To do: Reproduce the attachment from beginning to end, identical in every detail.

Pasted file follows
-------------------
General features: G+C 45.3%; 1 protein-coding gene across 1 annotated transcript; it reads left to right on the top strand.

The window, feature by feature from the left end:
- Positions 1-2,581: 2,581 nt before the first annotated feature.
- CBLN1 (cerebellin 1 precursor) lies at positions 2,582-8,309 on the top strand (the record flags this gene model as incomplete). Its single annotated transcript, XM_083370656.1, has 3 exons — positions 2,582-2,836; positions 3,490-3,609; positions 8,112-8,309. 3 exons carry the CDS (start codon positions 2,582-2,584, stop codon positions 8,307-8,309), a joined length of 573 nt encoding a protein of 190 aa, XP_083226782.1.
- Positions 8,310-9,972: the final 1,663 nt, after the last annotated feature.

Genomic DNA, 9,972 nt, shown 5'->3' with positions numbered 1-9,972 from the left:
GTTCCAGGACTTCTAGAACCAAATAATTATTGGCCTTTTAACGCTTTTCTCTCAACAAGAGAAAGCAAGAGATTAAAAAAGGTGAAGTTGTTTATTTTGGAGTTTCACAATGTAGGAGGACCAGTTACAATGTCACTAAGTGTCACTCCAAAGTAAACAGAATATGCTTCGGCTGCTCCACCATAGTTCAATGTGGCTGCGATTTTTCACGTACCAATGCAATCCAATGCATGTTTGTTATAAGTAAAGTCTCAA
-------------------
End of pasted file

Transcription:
General features: G+C 45.3%; 1 protein-coding gene across 1 annotated transcript; it reads left to right on the top strand.

The window, feature by feature from the left end:
- Positions 1-2,581: 2,581 nt before the first annotated feature.
- CBLN1 (cerebellin 1 precursor) lies at positions 2,582-8,309 on the top strand (the record flags this gene model as incomplete). Its single annotated transcript, XM_083370656.1, has 3 exons — positions 2,582-2,836; positions 3,490-3,609; positions 8,112-8,309. 3 exons carry the CDS (start codon positions 2,582-2,584, stop codon positions 8,307-8,309), a joined length of 573 nt encoding a protein of 190 aa, XP_083226782.1.
- Positions 8,310-9,972: the final 1,663 nt, after the last annotated feature.

Genomic DNA, 9,972 nt, shown 5'->3' with positions numbered 1-9,972 from the left:
GTTCCAGGACTTCTAGAACCAAATAATTATTGGCCTTTTAACGCTTTTCTCTCAACAAGAGAAAGCAAGAGATTAAAAAAGGTGAAGTTGTTTATTTTGGAGTTTCACAATGTAGGAGGACCAGTTACAATGTCACTAAGTGTCACTCCAAAGTAAACAGAATATGCTTCGGCTGCTCCACCATAGTTCAATGTGGCTGCGATTTTTCACGTACCAATGCAATCCAATGCATGTTTGTTATAAGTAAAGTCTCAA